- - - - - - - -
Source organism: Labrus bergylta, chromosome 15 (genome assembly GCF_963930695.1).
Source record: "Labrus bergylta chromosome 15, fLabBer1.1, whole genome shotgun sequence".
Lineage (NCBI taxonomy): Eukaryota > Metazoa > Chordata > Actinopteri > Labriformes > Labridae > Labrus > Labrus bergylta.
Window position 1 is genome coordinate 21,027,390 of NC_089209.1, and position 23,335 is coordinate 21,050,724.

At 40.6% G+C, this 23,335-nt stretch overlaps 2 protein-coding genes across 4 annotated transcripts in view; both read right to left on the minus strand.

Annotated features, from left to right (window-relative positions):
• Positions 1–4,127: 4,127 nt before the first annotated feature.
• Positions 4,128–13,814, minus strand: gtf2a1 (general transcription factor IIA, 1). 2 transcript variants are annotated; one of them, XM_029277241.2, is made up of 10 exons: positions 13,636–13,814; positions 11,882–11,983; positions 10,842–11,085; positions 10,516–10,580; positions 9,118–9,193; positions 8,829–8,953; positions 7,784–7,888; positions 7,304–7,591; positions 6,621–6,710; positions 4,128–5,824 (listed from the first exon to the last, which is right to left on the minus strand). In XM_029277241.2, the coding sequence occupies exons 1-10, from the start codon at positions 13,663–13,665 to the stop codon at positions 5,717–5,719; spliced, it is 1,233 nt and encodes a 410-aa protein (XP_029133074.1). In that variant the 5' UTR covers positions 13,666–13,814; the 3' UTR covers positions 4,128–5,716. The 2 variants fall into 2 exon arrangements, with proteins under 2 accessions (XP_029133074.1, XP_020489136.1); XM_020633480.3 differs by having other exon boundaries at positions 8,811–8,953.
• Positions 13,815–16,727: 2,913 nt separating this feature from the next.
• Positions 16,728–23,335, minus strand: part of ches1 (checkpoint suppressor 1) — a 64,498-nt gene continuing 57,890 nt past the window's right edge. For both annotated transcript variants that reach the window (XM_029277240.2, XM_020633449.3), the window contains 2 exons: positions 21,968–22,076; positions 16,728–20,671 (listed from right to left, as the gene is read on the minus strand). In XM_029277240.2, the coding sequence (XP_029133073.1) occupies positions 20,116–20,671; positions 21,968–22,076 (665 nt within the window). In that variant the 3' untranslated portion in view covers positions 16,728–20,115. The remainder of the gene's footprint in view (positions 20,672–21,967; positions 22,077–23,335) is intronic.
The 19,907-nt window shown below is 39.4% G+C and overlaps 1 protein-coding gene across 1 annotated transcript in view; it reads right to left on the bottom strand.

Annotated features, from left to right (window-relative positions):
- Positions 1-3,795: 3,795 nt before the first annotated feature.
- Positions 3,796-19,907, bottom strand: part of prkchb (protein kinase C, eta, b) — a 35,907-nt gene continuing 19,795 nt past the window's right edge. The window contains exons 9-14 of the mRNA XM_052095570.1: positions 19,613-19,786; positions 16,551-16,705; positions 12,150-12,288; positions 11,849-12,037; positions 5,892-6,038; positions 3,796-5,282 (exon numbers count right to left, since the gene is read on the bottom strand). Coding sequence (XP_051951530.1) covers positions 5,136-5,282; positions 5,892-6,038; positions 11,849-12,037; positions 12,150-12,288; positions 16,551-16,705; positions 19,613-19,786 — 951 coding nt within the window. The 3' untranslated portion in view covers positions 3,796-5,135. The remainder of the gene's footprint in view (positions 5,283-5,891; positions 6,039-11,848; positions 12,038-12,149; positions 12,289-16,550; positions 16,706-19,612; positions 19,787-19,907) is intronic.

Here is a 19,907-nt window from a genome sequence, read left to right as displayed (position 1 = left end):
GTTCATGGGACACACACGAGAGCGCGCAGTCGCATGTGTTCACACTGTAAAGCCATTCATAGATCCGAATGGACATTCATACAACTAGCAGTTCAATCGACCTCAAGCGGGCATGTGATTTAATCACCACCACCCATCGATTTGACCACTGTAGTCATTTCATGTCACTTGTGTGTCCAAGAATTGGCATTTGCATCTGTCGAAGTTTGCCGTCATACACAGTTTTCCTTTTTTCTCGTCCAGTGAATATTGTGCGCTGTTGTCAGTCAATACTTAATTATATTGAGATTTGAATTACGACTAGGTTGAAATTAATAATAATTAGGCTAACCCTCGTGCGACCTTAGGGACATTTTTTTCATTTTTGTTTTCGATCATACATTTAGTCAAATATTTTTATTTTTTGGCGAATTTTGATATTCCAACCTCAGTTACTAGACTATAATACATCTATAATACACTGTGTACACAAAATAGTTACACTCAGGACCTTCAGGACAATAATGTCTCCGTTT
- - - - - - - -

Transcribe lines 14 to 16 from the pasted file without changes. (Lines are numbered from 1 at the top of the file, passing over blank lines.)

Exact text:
- Positions 3,796-19,907, bottom strand: part of prkchb (protein kinase C, eta, b) — a 35,907-nt gene continuing 19,795 nt past the window's right edge. The window contains exons 9-14 of the mRNA XM_052095570.1: positions 19,613-19,786; positions 16,551-16,705; positions 12,150-12,288; positions 11,849-12,037; positions 5,892-6,038; positions 3,796-5,282 (exon numbers count right to left, since the gene is read on the bottom strand). Coding sequence (XP_051951530.1) covers positions 5,136-5,282; positions 5,892-6,038; positions 11,849-12,037; positions 12,150-12,288; positions 16,551-16,705; positions 19,613-19,786 — 951 coding nt within the window. The 3' untranslated portion in view covers positions 3,796-5,135. The remainder of the gene's footprint in view (positions 5,283-5,891; positions 6,039-11,848; positions 12,038-12,149; positions 12,289-16,550; positions 16,706-19,612; positions 19,787-19,907) is intronic.

Here is a 19,907-nt window from a genome sequence, read left to right as displayed (position 1 = left end):
GTTCATGGGACACACACGAGAGCGCGCAGTCGCATGTGTTCACACTGTAAAGCCATTCATAGATCCGAATGGACATTCATACAACTAGCAGTTCAATCGACCTCAAGCGGGCATGTGATTTAATCACCACCACCCATCGATTTGACCACTGTAGTCATTTCATGTCACTTGTGTGTCCAAGAATTGGCATTTGCATCTGTCGAAGTTTGCCGTCATACACAGTTTTCCTTTTTTCTCGTCCAGTGAATATTGTGCGCTGTTGTCAGTCAATACTTAATTATATTGAGATTTGAATTACGACTAGGTTGAAATTAATAATAATTAGGCTAACCCTCGTGCGACCTTAGGGACATTTTTTTCATTTTTGTTTTCGATCATACATTTAGTCAAATATTTTTATTTTTTGGCGAATTTTGATATTCCAACCTCAGTTACTAGACTATAATACATCTATAATACACTGTGTACACAAAATAGTTACACTCAGGACCTTCAGGACAATAATGTCTCCGTTT